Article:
Specifically, the senators want to know how the Army handled these procedures—i.e., were the patients told that they were receiving devices for uses that were not cleared by FDA? And how do Army protocols ensure proper review of medical tests involving this population? The surgeons, who were paid by Medtronic, implanted and wrote about the company's Hydrosorb Mesh. Although Hydrosorb is FDA approved, it was only approved for non-weight-bearing applications and not for spinal procedures. Six years later, the product still hasn't been approved for such use, which prompts safety concerns, Baucus says.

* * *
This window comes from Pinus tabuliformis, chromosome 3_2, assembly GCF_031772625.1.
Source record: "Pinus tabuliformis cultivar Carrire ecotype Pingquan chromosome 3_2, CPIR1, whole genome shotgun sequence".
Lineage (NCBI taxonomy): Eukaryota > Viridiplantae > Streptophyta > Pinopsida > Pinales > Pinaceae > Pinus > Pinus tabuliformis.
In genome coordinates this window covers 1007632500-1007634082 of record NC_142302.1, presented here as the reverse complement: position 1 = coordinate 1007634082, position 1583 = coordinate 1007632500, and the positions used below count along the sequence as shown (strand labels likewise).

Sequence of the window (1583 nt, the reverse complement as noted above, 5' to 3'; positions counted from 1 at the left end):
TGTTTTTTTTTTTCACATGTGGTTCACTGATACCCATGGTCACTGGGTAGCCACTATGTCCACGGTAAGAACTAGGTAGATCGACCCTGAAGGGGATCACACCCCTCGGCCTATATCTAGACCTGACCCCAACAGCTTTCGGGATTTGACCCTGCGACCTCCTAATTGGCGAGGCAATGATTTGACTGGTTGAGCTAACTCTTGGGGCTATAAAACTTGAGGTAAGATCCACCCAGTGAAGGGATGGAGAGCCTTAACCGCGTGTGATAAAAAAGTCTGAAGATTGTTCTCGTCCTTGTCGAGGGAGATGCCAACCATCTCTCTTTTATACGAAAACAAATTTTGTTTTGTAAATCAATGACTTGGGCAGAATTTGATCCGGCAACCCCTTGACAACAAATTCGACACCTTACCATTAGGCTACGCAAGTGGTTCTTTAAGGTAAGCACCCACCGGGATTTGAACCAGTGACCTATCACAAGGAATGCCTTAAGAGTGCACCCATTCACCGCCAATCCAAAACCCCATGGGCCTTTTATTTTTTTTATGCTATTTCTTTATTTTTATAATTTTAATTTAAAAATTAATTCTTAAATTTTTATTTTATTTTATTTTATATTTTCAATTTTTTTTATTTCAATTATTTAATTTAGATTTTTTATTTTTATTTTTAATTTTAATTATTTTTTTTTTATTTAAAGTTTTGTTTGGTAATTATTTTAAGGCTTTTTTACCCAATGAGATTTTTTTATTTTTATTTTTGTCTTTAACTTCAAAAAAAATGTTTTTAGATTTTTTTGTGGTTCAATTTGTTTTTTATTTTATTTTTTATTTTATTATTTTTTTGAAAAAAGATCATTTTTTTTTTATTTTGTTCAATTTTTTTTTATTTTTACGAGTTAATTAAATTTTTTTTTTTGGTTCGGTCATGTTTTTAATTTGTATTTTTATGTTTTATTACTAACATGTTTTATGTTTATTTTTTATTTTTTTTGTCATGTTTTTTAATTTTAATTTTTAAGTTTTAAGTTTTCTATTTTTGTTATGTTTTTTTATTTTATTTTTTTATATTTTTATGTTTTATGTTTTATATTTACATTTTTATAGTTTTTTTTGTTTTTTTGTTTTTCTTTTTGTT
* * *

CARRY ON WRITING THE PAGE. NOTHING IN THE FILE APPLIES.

“Safety must come first, especially for America’s men and women in uniform, and putting soldiers’ health at risk is an unacceptable price to pay for medical advancements. This case raises serious questions about whether men and women in uniform always receive the best care—questions that need answers,” Baucus said in a statement.
The commander of the Walter Reed Healthcare System says a response to the senators is forthcoming (by January 14). Large companies and their paid surgeon-consultants are continuously under scrutiny, but the inquiry shows that even practices from years past are not exempt. —Lawrence Lloyd